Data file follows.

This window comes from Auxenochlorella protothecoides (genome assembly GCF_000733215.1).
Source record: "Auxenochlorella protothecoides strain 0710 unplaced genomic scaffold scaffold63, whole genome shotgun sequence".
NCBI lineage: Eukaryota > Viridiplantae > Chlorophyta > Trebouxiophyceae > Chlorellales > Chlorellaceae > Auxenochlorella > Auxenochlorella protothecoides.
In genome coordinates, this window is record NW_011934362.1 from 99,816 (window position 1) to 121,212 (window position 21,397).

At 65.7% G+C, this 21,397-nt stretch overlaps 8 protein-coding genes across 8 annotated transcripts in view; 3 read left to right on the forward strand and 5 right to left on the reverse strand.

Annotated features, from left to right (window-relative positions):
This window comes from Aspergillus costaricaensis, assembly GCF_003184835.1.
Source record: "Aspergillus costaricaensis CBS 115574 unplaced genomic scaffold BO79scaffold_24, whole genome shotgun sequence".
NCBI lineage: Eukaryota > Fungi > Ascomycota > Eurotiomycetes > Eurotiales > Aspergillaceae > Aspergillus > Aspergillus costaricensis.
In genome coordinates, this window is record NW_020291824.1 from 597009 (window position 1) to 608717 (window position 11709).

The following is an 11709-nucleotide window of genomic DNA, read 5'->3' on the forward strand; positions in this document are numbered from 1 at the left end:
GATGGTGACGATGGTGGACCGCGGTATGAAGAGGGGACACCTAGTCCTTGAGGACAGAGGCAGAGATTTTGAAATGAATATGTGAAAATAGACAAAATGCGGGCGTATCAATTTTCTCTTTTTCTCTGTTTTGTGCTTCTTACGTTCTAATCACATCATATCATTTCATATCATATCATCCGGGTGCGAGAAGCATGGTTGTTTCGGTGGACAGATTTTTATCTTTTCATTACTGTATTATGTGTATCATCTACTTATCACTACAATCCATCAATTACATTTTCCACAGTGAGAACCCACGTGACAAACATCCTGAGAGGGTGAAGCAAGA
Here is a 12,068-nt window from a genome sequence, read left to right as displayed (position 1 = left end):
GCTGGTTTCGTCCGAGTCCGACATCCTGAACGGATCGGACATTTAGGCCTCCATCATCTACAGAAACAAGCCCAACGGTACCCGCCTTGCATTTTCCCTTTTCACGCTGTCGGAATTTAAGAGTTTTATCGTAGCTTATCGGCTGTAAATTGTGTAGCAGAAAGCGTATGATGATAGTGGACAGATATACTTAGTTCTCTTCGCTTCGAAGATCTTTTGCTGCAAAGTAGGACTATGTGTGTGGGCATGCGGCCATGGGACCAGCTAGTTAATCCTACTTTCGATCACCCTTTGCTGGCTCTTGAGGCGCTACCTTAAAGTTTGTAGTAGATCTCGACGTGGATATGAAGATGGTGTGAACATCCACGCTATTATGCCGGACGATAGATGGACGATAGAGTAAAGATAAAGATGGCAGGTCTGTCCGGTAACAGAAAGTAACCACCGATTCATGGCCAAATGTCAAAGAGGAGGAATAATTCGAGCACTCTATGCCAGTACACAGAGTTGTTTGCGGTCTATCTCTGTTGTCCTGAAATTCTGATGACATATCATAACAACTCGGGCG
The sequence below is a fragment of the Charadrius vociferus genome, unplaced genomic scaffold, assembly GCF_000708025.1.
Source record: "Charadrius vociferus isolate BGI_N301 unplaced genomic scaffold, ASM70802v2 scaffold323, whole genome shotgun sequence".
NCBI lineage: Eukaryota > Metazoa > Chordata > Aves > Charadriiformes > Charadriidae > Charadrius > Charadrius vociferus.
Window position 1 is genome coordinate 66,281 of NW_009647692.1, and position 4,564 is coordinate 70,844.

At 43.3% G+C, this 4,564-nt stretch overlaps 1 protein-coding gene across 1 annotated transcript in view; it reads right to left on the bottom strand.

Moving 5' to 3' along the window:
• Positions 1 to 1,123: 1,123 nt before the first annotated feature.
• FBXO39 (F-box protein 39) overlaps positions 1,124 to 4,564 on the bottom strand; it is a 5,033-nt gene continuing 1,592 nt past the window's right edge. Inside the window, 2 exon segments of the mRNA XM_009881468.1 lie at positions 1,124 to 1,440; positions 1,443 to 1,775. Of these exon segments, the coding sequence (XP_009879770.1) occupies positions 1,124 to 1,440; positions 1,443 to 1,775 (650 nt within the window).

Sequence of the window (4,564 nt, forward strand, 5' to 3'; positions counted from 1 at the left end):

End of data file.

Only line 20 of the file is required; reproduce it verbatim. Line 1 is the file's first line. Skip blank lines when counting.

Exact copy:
Moving 5' to 3' along the window: